Number of kidnapping cases this year highest in two decades
There have been more kidnapping for ransom cases in Karachi this year – 148 – than any other in the last two decades, reveal official statistics.
According to data compiled by the Citizens-Police Liaison Committee (CPLC), 129 of these cases have been solved. The kidnapping cases in the city have risen sharply in the last few weeks – the abductees mostly businessmen and children.
The kidnappers usually take the abducted person to a location outside the city. The CPLC says that in most of the cases, the kidnappers are residents of rural Sindh or Hub in Balochistan.
To tackle this problem, police, Rangers and Frontier Constabulary personnel have been deployed at several check points on the city’s exit points.
In some cases when the ransom is not paid, the kidnap victim is killed and the body dumped along the highway.
The most disturbing aspect of the CPLC report is that some dismissed police officials are also involved in a few cases.
The CPLC chief says that there are five major groups responsible for the majority of the kidnapping for ransom cases.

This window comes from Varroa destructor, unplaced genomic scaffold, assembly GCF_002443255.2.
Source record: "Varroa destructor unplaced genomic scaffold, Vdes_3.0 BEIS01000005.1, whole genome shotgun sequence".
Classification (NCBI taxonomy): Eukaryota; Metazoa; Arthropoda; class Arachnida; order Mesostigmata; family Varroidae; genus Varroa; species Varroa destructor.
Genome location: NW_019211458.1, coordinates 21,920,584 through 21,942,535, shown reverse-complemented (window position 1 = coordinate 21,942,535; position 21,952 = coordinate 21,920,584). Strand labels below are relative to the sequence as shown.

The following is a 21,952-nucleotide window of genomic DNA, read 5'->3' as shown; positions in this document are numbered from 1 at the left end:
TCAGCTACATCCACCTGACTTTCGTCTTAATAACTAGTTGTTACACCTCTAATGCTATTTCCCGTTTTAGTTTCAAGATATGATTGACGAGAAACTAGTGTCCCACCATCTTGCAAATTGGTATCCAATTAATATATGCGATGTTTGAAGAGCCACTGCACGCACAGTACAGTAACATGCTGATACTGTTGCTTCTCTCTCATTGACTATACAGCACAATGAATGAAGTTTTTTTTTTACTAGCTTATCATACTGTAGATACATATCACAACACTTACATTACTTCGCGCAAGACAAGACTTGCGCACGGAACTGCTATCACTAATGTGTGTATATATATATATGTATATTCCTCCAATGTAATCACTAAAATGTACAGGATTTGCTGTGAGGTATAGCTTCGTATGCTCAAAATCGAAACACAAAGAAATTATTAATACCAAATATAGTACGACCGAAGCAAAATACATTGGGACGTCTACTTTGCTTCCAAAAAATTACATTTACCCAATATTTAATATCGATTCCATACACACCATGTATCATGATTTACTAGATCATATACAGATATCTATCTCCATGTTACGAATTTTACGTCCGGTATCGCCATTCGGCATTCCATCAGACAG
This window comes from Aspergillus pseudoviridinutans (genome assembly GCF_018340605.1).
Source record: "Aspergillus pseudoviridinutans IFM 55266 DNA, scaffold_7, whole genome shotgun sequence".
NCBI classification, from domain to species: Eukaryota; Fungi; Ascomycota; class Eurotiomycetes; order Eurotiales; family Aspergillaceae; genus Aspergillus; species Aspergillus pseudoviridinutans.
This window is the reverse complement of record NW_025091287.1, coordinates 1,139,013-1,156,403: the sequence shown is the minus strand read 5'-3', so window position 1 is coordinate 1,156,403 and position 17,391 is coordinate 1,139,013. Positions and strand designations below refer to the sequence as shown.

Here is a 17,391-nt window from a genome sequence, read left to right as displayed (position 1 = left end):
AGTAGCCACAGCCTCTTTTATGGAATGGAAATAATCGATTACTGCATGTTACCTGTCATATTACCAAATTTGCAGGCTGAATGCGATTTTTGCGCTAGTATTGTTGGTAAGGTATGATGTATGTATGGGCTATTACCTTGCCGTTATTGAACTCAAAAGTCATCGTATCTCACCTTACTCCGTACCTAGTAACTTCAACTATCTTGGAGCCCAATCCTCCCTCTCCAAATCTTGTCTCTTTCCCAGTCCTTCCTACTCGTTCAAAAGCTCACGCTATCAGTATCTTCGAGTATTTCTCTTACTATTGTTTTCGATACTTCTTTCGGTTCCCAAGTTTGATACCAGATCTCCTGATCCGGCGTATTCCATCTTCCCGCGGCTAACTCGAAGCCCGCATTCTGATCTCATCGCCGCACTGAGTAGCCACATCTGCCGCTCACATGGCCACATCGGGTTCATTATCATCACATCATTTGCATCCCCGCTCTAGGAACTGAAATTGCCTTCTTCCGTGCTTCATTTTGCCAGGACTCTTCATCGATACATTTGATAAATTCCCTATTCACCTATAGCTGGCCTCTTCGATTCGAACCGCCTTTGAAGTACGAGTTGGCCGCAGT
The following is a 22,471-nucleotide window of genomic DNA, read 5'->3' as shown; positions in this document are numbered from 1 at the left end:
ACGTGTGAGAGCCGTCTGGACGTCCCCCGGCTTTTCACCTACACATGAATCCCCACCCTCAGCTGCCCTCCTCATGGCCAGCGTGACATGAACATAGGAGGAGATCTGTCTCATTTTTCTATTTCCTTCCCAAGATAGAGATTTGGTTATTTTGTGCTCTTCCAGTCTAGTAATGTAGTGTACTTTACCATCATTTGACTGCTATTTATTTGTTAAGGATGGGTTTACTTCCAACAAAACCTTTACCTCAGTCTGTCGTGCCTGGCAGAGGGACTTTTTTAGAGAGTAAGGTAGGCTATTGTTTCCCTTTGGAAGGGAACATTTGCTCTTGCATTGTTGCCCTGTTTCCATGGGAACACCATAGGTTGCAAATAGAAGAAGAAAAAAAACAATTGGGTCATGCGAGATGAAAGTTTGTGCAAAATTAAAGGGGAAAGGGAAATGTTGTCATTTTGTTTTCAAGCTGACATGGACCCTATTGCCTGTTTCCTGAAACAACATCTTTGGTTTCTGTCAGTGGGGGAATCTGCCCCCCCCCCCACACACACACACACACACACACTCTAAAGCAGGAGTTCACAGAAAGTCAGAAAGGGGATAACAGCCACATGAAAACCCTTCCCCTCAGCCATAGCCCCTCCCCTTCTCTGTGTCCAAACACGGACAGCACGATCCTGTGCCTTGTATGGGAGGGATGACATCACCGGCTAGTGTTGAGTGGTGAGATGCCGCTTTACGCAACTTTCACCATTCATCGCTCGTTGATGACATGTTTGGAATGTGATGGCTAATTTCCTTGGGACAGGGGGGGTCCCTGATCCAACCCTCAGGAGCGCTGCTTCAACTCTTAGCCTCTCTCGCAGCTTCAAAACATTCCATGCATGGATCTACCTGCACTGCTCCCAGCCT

“The kidnappings usually occur in the city’s suburbs or the Old City areas,” explains Ahmed Chinoy.
“These gangs usually kidnap people returning from French Beach, the Northern Bypass, Hawkesbay Road and traders in Old City areas including Timber Market, Lea Market, Kharadar and Jama Cloth Market.”
The official said the kidnappers mostly arrived in pick-ups or on motorcycles and managed to kidnap traders despite the presence of security guards at the markets.
“These groups target the bankers, estate agents and traders and their children. They demand somewhere between Rs0.1 and Rs0.3 million and if the families don’t pay, they kill the victims and dump their bodies in the area near the Northern Bypass that lies within the jurisdictions of the Surjani and Manghopir police station or other places that fall within the remit of the Sohrab Goth, Sachal, Bin Qasim, Quaidabad police stations.”
Chinoy said as businessmen usually stayed out till late night and on most occasions do not tag their security guards along, they are left vulnerable to abduction.
“CCTV footage has disclosed that some kidnappers also use vehicles similar to police vans and some people mistakenly believe that cops in civvies have whisked away someone.”
The CPLC chief said even though the rise in kidnapping for ransom cases this year was alarming, their number had decreased since the police and his department had started conducting joint operations. “The number of cases declined in September and in most cases, the kidnap victims were rescued.”
Chinoy said in 35 percent of the cases, domestic aides were involved and citizens had been warned several times to have the background of the person they wanted to hire verified by a police station. Some kidnappers also use foreign SIMs and their phone numbers have been traced back to the UK, Dubai, Afghanistan and some other countries.
Source: The News